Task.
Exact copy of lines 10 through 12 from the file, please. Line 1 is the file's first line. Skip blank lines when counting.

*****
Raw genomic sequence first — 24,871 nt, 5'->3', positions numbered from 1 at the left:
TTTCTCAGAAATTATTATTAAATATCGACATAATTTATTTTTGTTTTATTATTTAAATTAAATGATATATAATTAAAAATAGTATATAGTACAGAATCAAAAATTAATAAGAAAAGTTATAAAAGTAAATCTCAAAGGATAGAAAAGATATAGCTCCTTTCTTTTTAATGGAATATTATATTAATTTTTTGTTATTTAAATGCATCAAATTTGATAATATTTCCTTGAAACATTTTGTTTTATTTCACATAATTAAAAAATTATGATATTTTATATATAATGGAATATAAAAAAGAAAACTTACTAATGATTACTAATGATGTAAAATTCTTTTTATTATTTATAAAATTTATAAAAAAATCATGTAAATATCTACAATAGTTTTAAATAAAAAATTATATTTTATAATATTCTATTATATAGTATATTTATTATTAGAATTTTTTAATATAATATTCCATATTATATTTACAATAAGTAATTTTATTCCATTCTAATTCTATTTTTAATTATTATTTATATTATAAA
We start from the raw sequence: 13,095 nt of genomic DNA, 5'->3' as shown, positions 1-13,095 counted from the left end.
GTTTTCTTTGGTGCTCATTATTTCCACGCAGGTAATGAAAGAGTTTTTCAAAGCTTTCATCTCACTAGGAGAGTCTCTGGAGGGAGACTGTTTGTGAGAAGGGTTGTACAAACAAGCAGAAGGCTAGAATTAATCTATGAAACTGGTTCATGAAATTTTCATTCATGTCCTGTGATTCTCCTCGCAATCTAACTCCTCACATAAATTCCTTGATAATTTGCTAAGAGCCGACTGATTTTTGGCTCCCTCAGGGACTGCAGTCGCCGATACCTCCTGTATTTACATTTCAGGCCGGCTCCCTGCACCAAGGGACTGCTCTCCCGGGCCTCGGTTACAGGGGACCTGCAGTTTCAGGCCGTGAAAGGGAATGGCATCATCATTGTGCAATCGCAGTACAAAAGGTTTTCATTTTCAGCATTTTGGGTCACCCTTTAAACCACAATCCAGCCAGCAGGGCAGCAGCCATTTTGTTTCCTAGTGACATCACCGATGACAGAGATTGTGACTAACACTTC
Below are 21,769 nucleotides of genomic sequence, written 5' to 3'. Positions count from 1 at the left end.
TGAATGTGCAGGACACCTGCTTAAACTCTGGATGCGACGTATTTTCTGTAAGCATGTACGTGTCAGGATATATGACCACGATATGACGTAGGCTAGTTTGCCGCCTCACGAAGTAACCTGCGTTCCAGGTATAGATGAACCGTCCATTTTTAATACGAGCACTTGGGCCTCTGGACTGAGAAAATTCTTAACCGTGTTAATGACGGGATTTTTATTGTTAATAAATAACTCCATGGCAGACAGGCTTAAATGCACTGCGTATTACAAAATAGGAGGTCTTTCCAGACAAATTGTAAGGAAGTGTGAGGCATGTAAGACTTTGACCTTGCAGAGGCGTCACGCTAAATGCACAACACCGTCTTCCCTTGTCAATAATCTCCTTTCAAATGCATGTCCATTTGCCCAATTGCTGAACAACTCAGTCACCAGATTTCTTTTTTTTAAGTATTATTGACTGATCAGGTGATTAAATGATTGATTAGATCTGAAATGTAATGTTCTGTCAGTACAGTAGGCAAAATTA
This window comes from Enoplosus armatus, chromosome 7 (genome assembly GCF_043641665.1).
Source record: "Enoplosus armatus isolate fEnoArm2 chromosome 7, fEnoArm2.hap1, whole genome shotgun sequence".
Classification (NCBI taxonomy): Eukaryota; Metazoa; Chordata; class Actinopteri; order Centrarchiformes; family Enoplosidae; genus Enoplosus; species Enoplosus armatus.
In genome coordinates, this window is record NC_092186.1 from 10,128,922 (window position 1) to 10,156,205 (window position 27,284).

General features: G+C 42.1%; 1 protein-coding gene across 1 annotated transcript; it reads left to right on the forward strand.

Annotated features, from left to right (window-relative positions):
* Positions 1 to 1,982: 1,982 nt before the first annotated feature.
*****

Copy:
In genome coordinates, this window is record NC_092186.1 from 10,128,922 (window position 1) to 10,156,205 (window position 27,284).

General features: G+C 42.1%; 1 protein-coding gene across 1 annotated transcript; it reads left to right on the forward strand.

Annotated features, from left to right (window-relative positions):